Community Spotlight: Julie Riffe

Growing Up In A Spearfishing Family

Hey there, spearos. This is The Stone Shot, your monthly dose of spear content (and maybe some fishing, but we try to keep it below the water line)

It’s the 3rd Thursday of the month! That means it’s time for our monthly Community Spotlight. Here’s what we have for you today:

  • Community Spotlight: Julie Riffe

  • 3 Generations: Passing down the passion

  • Near Death Experience: Tangled up tuna

  • 4 Questions: With Julie

Community Spotlight

Julie Riffe

Being the daughter of a legend like Jay Riffe comes with some expectations.

And let me tell ya, Julie Riffe exceeded all those expectations and more.

She’s a 2x National women’s team spearfishing champion (1996, 1998), she got 1st place women’s largest fish in Malibu (1998) and held the IUSA world record amaco amberjack (2005).

But more importantly, she’s following her father’s footsteps in being an advocate for sustainable spearfishing and continuing to shine a positive light on our sport.

Growing Up In A Spearfishing Family

We asked Julie to give us some insight on what it was like growing up a Riffe.

“Spearfishing was my dad’s passion, and it naturally became the centerpiece of my childhood.

Growing up, I was constantly surrounded by the excitement of local competitions or the detailed planning of spearfishing trips across the globe. My younger years were filled with memories of helping my dad at tournaments, carrying the day's catch to be weighed.

I loved surfing and snowboarding as well, but nothing beat spearfishing. The most comforting moments were those spent freediving and spearfishing with my dad, sharing in his world.

I wanted nothing more than to hang out with my dad in the garage helping him build spearguns. We would spend countless hours sanding spearguns, tying power bands, framing and shaping the trigger mechanisms, attaching floppers to the spearheads, sharpening and polishing tips, forming shark fin tabs on spearshafts, and rigging spearguns for all the friends and customers that would pick up Riffe guns.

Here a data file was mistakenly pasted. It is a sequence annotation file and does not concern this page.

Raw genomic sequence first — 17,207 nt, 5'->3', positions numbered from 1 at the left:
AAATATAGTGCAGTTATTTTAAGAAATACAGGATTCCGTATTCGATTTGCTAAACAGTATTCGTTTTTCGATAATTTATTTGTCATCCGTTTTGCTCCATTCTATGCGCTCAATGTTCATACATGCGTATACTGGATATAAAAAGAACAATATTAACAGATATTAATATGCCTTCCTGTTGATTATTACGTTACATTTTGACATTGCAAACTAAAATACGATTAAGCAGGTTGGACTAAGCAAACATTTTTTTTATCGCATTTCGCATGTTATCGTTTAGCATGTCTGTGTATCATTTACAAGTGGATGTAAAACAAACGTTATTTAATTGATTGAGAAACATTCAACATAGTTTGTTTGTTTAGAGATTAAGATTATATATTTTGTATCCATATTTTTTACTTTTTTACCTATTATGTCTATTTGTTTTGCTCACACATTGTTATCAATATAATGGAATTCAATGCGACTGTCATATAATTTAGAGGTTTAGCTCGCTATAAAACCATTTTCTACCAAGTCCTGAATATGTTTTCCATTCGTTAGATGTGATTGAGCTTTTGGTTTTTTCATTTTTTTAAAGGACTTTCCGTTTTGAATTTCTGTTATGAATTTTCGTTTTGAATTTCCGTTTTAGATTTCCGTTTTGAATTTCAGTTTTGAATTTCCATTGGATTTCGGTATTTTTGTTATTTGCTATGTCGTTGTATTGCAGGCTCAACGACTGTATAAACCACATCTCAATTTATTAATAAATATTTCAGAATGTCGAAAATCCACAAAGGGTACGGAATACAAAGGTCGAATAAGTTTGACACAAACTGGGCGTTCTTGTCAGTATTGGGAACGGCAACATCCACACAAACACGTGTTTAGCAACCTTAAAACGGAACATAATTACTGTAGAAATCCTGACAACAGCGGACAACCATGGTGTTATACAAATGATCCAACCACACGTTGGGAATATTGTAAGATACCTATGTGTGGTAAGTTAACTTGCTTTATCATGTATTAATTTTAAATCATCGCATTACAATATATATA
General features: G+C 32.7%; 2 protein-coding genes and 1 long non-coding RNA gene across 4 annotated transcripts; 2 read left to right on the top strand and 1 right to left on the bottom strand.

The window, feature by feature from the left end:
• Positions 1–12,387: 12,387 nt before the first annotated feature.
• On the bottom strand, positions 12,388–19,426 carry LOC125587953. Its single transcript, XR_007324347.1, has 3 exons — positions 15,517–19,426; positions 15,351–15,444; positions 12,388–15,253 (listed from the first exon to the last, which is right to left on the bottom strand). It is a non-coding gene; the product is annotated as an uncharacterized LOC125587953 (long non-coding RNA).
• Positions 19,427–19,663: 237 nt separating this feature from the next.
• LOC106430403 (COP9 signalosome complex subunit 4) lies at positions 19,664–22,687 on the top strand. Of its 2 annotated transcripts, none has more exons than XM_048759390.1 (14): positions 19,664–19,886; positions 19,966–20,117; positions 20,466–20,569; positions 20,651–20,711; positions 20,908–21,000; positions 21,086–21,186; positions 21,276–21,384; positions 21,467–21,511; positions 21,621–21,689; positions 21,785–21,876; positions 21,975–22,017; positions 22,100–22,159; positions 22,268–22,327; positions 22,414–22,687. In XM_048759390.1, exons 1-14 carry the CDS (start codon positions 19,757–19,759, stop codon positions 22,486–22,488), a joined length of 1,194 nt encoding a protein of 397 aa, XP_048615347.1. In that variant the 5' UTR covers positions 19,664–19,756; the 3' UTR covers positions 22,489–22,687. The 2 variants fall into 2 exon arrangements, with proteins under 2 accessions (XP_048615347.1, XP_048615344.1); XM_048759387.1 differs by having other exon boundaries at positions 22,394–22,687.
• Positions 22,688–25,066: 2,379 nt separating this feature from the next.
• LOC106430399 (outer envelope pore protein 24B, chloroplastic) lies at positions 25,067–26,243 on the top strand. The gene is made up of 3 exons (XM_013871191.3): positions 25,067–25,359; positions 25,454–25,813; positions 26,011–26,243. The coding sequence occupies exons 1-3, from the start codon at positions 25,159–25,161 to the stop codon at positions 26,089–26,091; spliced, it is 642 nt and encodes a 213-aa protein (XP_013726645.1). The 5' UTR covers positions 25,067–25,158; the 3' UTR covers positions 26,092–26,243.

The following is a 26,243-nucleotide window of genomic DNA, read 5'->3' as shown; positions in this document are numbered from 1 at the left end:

This was the norm in our house. My father worked a day job, come home at 5 o’clock to have dinner, then hit the garage to build spear guns.

I would sneak out of my back door to hang out with my dad in the garage into the wee hours of the night hearing fish stories from his friends.

He showed me the true joy of bringing home dinner, the beauty of catching your own fish and not wasting an inch of meat.

I hold these days so close because my father was my true hero, sparkle in my eye. I was daddy’s little girl.”

Julie and her dad

“Once you pick up spearfishing, it becomes a lifestyle. And it’s only natural that it gets passed down to the next generation. My dad passed it on to me, and now I get to pass it down to my daughters, Sierra and Kaelyn.

Seeing them, especially Sierra, find a passion for spearfishing, makes me smile. I know my dad would be proud.”

Julie and her daughters

A Scary Spearfishing Story

Tangled Up With A Tuna

Tuna’s are strong.

Sharks are unpredictable.

Spearfishing is dangerous.

Here’s a story that we can all learn from.

“I made a trip to the islands off Cabo San Lucas—Socorro, San Benedicto, and Clarion. This is where I shot my first wahoo and tuna. One particular tuna, nearly 100 pounds, gave me the fight of a lifetime, almost costing me my life.

My father, Jim Baldwin and his son Jason planned this trip aboard their 100 foot sailboat. Thanks to a permit secured by my uncle Jon Riffe, who assists divers in obtaining their permits, our expedition to these remote islands became possible. Joining us were my dad's friends Tony Smith, Robin Carden, and Ted Kurahara.

On our final day, before returning to Cabo, we decided to make one last dive. Jim Baldwin piloted the dinghy, carrying Robin, Juan, and me to a pinnacle teeming with baitfish. Diving in, I immediately spotted a massive leatherback grouper, over 35 pounds, which I successfully speared and brought aboard.

We then made another drift and a school of tuna passed us. I dove down reaching about 25 feet, and took my shot at the nearest tuna. The fish dove like a torpedo. My 75 foot float line nearly disappeared but I grabbed the handle on the back and went for the ride.